Thursday, March 29, 2018

ATIS? AWOS? ASOS?





What is the Difference Between ATIS, ASOS and AWOS?


This question confuses even the most experienced pilots. You are not alone.
Why do some airports have ATIS and others only have ASOS? How do you know if an airport has ASOS or AWOS? What are the different levels of ASOS and AWOS? These are all important question.
More importantly, though, how do the differences between ATIS, ASOS, and AWOS affect us as pilots?
Let’s start with the basics. I’ll explain each, then I’ll get into what it means to you.
I’m not gonna get technical because it’s not important to every day flying.
The bottom line is each of the three weather reporting systems does the same thing: they let you know what the weather is like at the airport.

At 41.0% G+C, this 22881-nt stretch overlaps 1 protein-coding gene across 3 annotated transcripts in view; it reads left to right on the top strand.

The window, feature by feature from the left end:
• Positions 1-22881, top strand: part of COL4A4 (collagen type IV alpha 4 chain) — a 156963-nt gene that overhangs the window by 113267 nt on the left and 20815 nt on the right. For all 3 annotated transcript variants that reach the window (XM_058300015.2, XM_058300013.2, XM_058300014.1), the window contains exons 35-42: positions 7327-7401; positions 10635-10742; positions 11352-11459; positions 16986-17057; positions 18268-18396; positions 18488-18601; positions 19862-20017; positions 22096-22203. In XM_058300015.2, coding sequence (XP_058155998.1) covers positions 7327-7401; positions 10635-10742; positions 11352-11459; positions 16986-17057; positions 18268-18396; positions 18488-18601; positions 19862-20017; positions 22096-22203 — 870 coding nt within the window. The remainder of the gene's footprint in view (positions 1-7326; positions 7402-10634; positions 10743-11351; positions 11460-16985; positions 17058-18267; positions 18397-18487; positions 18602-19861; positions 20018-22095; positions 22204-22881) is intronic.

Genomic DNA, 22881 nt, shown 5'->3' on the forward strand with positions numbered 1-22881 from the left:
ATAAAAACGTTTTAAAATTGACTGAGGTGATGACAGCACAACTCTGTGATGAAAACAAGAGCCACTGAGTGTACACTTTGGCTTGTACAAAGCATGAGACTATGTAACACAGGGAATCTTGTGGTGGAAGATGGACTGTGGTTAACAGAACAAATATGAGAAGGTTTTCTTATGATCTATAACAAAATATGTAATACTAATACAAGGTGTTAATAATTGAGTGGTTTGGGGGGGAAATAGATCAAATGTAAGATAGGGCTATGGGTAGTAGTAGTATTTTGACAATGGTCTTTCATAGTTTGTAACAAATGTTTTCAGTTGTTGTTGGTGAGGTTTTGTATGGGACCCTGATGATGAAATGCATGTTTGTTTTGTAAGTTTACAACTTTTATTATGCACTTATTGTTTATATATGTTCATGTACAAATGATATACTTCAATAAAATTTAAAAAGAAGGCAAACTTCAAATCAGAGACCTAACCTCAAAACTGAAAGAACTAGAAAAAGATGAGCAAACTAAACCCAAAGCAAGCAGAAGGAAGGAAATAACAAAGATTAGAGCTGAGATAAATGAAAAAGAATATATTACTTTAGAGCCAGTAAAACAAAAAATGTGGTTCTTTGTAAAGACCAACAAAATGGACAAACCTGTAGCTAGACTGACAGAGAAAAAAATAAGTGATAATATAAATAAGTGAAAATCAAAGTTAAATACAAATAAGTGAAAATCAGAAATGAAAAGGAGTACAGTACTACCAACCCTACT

The main differences are:
  • whether a human is involved
  • if it’s automated
  • how often the reports are taken (on the hour or by the minute)
  • what they report
  • whether they can provide extra information like NOTAMs
  • who is responsible for the systems (ie. FAA or National Weather Services)
Remember, though, all of them only report what’s going on at the airport.
If you get too far away from the reporting station you are on your own, which is why you should always check the satellite imagery between your departure and arrival airports. I’ve been caught making that mistake before and it’s not fun dealing with unexpected clouds.

What is Automated Terminal Information Service (ATIS)?